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Evaluating the efficacy of FREMS (Frequency Rhythmic Electrical Modulated System) in patients with painful diabetic peripheral neuropathy (PDPN, painful feet from nerve damages caused by diabetes)

The FREMS-PDPN Study Participant Information Animation

Diabetes Mellitus (DM) is very common in the UK and globally and is a major health care challenge for the NHS. Diabetes UK announced that the number of people living with DM in the UK has more than doubled over the last 20 years.

Painful Diabetes-related Peripheral Neuropathy (PDPN) is a serious complication affecting 20-26% of patients with DM.

With an increasing prevalence of DM, the prevalence and burden of PDPN is likely to increase further over the next decade, which will pose a major treatment and financial challenge.

Please watch our animation to find out more about the FREMS-PDPN study.


PDPN affects a quarter of people with diabetes and 70% of sufferers have moderate-to-severe foot pain. This pain results in in sleep disruption, poor quality of life (QoL), unemployment and depression. The average health care cost for each patient with PDPN in the UK was estimated to be £2,511 per year, which increases with greater pain severity. The burden of PDPN is likely to increase as diabetes becomes more common.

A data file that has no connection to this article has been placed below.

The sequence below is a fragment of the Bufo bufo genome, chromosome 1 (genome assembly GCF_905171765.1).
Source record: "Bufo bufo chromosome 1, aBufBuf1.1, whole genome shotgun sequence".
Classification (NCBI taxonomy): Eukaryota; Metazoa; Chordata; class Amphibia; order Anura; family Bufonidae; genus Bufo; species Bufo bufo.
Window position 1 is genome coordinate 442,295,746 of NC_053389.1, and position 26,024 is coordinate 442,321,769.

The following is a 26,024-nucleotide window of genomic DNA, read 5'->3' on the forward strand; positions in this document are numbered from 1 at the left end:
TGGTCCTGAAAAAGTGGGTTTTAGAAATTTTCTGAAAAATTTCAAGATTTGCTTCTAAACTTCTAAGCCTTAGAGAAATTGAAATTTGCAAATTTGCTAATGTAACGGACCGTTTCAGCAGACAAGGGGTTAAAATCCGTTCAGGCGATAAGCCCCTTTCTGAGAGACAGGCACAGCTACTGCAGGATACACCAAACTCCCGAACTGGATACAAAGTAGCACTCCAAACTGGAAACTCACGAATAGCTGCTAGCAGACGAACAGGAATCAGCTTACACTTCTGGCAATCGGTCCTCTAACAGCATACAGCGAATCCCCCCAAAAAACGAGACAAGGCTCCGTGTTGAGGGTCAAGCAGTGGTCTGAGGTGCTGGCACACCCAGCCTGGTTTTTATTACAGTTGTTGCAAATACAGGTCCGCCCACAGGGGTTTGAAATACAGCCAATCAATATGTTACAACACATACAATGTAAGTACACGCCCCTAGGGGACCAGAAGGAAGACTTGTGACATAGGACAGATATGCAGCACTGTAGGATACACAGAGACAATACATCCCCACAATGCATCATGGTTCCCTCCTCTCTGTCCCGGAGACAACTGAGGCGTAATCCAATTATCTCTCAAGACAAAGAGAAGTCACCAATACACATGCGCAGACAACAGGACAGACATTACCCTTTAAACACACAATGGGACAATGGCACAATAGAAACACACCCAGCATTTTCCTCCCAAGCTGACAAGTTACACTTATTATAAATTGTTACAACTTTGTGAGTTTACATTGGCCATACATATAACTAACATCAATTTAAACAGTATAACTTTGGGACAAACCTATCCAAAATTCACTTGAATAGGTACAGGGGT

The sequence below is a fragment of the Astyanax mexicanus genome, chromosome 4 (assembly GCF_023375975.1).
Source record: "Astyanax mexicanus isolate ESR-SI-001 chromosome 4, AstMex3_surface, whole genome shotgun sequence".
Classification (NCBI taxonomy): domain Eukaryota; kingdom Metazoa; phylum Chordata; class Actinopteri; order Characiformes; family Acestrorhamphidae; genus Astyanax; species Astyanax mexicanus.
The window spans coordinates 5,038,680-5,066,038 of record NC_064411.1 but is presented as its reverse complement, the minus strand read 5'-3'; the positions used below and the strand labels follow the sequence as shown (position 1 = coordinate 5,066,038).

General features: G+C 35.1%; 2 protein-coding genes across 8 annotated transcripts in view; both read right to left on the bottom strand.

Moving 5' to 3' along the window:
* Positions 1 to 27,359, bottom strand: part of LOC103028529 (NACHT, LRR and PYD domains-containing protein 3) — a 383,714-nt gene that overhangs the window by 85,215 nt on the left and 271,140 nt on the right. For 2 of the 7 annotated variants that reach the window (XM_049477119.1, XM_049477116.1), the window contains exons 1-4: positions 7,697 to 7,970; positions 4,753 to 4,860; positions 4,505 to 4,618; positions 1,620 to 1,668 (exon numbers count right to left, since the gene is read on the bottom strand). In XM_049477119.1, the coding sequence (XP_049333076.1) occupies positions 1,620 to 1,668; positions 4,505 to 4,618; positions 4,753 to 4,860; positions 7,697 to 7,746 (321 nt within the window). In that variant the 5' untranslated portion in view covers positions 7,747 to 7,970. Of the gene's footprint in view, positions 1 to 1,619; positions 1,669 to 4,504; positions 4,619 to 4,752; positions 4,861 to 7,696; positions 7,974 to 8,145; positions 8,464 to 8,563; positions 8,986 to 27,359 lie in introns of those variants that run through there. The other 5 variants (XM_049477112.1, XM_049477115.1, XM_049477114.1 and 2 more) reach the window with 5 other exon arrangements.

NICE guidance 173 recommended certain medications as initial treatments for PDPN. However, using these medications results in 50% reduction in pain in one third of patients at best. These medications also have multiple side effects such as nausea, sedation, dizziness, dry mouth, weight gain, falls, constipation and more.

Beyond these drugs, there are no NICE recommended treatments. As a result, many patients receive opioids (43%), which has many unwanted side effects including addiction. Hence, there is a clear need to identify an effective, safe, well-tolerated, non-invasive intervention that is good value for money in those who fail to respond to NICE recommended treatments. This could reduce medications and opioid use & improve QoL.

Taking Part

Find out more about taking part in the study

About the Study

Learn more about the study

Contact Us

Get in touch with the study team

MEDICAL TRIAL study logo

Birmingham Clinical Trials Unit
Public Health Building
University of Birmingham
Birmingham B15 2TT

+44 (0)121 415 9128

[email protected]


This study is funded by the National Institute for Health Research (NIHR) Heath Technology Assessment programme (project reference NIHR133599). The views expressed are those of the author(s) and not necessarily those of the NIHR or the Department of Health and Social Care.

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